Indigestion and proton pump inhibitors

For healthy stomach function, it is necessary to have high levels of gastric acidity, because stomach hydrochloric acid destroys ingested pathogens and helps digestion by liquefying ingested food into chyme, which passes downwards into the stomach and onwards into the intestine rather than sticking in the oesophagus.

Proton pump inhibitors (PPIs) such as omeprazole (Losec), lansoprazole (Zoton) and cimetidine (Tagamet) relieve acid indigestion by blocking natural production of gastric hydrochloric acid. Side effects of PPIs include vitamin B12 deficiency with macrocytic anaemia and unnatural tiredness, impaired intestinal absorption of calcium and magnesium with osteoporosis, impaired zinc absorption with immune system weakness and impaired protein absorption with impaired healing. Insufficient stomach acid also results in putrefaction of incompletely digested food in the intestine  with inflammatory bowel disease. Other side effects of PPIs include headaches, skin reactions, paraesthesia, dizziness, somnolence, insomnia, arthralgia, myalgia, an increased incidence of kidney and heart disease, stomach cancer and antibiotic resistant infection.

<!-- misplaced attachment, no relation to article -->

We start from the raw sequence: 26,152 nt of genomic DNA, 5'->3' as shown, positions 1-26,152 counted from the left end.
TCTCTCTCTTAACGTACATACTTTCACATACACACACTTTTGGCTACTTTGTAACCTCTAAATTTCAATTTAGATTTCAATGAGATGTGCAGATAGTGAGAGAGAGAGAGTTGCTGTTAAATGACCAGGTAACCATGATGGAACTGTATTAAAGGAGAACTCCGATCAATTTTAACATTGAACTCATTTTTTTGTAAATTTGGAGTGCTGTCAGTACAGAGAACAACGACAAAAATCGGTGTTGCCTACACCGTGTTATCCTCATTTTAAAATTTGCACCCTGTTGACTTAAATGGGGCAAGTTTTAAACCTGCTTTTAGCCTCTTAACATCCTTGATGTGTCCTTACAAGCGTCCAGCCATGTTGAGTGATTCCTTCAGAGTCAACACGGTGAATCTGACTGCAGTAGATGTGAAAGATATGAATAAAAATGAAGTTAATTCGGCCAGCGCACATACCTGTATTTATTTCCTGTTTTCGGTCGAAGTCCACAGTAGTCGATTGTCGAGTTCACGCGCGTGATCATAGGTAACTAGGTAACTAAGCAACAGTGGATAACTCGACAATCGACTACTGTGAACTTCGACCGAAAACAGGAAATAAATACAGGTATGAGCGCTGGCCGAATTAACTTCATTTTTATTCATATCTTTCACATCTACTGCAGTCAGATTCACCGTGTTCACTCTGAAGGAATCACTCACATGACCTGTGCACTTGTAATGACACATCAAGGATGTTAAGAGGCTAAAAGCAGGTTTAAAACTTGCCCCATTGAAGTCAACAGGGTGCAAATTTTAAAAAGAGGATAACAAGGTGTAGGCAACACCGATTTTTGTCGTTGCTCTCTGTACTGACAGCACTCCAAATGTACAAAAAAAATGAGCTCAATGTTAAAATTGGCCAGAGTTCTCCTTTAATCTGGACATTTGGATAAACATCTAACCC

The primary cause of acid indigestion is erosion of the stomach lining, which makes it hypersensitive to physiological amounts of stomach acid. Stomach lining erosion is caused by stress (worry and exhaustion), alcoholic drinks, poorly tolerated foods (particularly gluten), and by non-steroidal painkillers such as aspirin, ibuprofen and diclofenac.

How to cut down on PPIs

PPIs are most effective when taken sixty to thirty minutes before breakfast. It is best to cut them down gradually. For example, try reducing the dose of lansoprazole from 30 mg to 15 mg and of omeprazole from 20mg to 10mg.

Indigestion associated with cutting down on PPIs may be alleviated by taking  an antacid, such as Gaviscon, by thoroughly chewing one's food, by eating small frequent meals, by avoiding poorly tolerated foods, by leading a less stressful lifestyle and by taking a nutritional supplement designed to heal the damaged stomach lining (1). The initial goal should be to reserve PPIs just for the occasional heavy celebratory meal.

1. Pepti-Guard (SF 734) from Thorne (Health Interlink) – contains deglycyrrhizinated liquorice, slippery elm, marshmallow extract and aloe vera.

 

© 2020 by Integrated Medical Centre, London, England. All rights reserved.

Registered member of The Complementary Medical Association.

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